JIM FURYK: Yes, I would say so. Especially you get the support part, I think no matter where you go here in the United States it's nice to be our country's champion and that will -- I was asked before is it tough to get used to the fact that you'll always get introduced as the U.S. Open champion. And my quote was, "I think I can get used to it." It's nice, it's fun. Justin has been in that same situation, winning the Open Championship, and it's a great feeling. Our names will be on those trophies. They can't ever take that away. That's the most important part about it.

Q. Could you speak about how playing an event like this World Cup gives you experience for playing in the Ryder Cup, how much that helps you?

JUSTIN LEONARD: I don't know. I think just with the format, playing foursomes helps a little bit, just from a strategy standpoint. Everything is very different from a Ryder Cup. It's two different animals, when you're talking match-play versus stroke-play. Other than getting to play foursomes for a couple of rounds when it counts, that's about the only help it is.

Q. What's your most memorable encounter with a fan that you can recall?

JIM FURYK: Well, you're giving me the easy way out there because it's recent. For me, though, that was more shocking than memorable, trying to win a major championship and she walks out topless onto the green on national television. It's something you don't expect. There's a little guy in Orlando named Alex that I started playing with on the putting green at Bay Hill I guess back in '95. He was three years old and every year -- I haven't played Bay Hill, but now when I play Disney or nearby, his dad drives him up to THE PLAYERS Championship, I see how he's doing, ask about his interests and what sports he is playing now, different things. I've seen him grow up. He's like 11 or 12 now, and he was still falling down walking the first time I saw him, he was watching me chip and putt to the putting green. That's cool. Every time I go to Orlando I get to hang out with Alex and I let him caddie for me every once in a while.

JUSTIN LEONARD: I'm still thinking. You go for tournaments different places and after you play the same events for a while, you get to know, maybe it's a kid that works on the range -- actually, there is a kid that works on the range at Hilton Head every year. The first year I went there, he was about eight years old and about yay high and now he's 14 or 15 years old, he can hit it further than I can. It's little things like that. The same guys in the locker room most of the places we go, and you kind of get to know those guys a little bit. I would say there's somebody about every week that you remember from the previous years and you kind of befriend people a little bit like that.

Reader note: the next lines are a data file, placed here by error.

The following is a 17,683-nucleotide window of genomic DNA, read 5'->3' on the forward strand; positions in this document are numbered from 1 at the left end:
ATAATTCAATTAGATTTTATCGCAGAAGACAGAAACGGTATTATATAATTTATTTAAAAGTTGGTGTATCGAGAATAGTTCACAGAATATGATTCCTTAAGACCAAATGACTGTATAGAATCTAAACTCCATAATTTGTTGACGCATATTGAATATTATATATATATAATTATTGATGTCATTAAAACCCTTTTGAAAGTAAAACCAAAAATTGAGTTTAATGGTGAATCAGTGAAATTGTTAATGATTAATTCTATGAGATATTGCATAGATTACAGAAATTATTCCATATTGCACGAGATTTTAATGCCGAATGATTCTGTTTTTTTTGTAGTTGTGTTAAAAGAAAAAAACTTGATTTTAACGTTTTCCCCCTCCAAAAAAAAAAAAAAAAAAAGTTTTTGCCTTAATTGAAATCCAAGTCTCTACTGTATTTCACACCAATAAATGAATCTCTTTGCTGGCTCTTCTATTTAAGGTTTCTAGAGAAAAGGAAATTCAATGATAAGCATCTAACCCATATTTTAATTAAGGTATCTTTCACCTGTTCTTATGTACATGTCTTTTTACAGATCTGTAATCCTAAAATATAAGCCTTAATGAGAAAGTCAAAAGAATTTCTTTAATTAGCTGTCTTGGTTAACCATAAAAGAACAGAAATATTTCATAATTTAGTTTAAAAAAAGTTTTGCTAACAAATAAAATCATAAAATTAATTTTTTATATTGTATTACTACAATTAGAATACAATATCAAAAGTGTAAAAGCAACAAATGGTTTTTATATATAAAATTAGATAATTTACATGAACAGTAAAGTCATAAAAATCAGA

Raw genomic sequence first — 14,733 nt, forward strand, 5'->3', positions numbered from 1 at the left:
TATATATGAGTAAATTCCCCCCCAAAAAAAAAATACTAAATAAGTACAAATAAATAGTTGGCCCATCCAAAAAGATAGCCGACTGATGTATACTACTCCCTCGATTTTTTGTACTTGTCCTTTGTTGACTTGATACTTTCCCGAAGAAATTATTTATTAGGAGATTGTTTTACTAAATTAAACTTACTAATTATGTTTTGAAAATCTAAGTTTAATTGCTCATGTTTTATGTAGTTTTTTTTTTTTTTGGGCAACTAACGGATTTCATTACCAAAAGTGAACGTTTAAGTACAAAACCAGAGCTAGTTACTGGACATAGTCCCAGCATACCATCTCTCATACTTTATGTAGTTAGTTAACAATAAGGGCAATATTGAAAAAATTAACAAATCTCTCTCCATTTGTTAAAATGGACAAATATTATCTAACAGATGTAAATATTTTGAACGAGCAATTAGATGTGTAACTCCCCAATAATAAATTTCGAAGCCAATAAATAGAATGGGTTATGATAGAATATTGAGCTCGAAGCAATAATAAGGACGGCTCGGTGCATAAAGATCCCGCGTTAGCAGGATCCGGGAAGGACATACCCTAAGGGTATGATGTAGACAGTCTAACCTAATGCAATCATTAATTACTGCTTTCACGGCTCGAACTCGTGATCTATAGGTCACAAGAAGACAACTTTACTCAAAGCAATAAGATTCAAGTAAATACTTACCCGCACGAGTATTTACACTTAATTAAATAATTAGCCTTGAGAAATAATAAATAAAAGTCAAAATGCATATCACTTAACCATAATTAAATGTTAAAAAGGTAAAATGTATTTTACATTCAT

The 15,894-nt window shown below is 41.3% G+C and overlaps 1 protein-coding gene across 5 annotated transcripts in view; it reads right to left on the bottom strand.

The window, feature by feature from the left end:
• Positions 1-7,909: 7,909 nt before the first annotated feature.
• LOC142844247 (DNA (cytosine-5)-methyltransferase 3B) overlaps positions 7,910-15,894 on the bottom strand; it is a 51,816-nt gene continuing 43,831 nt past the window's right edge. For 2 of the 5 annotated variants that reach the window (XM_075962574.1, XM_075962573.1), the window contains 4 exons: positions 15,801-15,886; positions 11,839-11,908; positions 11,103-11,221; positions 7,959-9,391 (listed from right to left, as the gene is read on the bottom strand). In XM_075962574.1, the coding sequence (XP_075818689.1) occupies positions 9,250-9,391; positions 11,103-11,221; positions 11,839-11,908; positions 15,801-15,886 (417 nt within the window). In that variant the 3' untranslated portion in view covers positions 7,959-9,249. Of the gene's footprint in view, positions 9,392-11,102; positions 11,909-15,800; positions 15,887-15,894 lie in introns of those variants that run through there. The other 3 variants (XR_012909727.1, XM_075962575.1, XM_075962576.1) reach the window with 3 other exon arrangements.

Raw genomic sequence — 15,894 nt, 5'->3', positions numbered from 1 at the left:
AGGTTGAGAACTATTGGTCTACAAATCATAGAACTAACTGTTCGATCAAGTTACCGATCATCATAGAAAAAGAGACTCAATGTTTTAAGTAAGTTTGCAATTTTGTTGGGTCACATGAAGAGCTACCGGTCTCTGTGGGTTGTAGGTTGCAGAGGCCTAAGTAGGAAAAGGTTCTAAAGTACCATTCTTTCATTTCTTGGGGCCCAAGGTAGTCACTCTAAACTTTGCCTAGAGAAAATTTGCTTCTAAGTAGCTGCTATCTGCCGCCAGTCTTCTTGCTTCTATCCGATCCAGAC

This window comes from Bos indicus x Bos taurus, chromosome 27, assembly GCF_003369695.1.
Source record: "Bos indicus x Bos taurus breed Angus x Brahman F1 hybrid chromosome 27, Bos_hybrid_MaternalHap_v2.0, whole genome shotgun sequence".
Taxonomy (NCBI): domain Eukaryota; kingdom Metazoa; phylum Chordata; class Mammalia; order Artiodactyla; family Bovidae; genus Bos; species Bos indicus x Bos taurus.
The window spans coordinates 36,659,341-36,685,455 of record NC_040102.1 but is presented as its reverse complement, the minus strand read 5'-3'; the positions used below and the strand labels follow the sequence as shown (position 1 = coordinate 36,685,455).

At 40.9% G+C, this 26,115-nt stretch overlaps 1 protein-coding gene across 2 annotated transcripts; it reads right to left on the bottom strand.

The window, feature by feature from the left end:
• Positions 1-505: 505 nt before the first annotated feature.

Q. You guys are both voters in Player of the Year. Have you gotten your ballots? Have you thought about it and voted already?

JOAN v.T. ALEXANDER: Ballots go out Monday.

Q. Have you thought about it at all from The TOUR Championship to now?

JUSTIN LEONARD: I've thought about it, yeah.

JIM FURYK: I haven't.

Q. Let me put you to the side.

JUSTIN LEONARD: I played an outing Monday. There were eight people there, I was asked eight times.

Q. There are more here, but I'm the only one asking. There is no criteria written down. When you thought about it, what has gone through your mind with regards to what you thought was most important?

JUSTIN LEONARD: Well, I'm not going to tell you what I think is most important. I would think that that's the criteria, is what a player values as most important. Is it the number of wins, is it a matter of consistency, is it stroke average, is it the amount of money won, it's probably different for everybody. I would think it would be pretty close.

JIM FURYK: It's always going to be that four, but the order will probably change.

JUSTIN LEONARD: It's different for everybody. In Major Championships, it depends where a player finds his goals and his most important results from the golf course and that probably will translate into how the players vote. Is that vague enough?

Q. There was a baseball writer -- words are starting to come out, yesterday there was some discussion about two baseball writers that didn't vote for Matsui out of New York because he didn't feel he was a rookie, and we know exactly who they were because the ballots are open. There was some discussion if your guys ballots should be open in the future. Do you think you would have a problem with people knowing who you voted for?

JIM FURYK: Let me get this straight. Who votes for the baseball Player of the Year and rookie of the year?

Q. The writers.

JIM FURYK: And the ballots are open?

Q. Yes.

JIM FURYK: It's about time you're held accountable. (Laughter) I'm just kidding. Slipped that one in there. Hopefully everyone knows that. I don't think it matters. I like it better if it's a blind vote because I think people can maybe be a little bit more honest and don't have to think about the repercussions of their vote, but I have no problem.

In saying that, I don't have a problem if you know who I voted for. Then I have to sit down and explain to you for 15 minutes every week why I voted this week way. It's just the way I feel, it's the way I think. Obviously, to me it's obvious. It may not be to everyone else. It's going to be Tiger or Vijay, and it's going to be cut pretty close.

JUSTIN LEONARD: Justin Leonard feels the same.

JOAN v.T. ALEXANDER: Thank you for joining us today and play well this week.

End of FastScripts.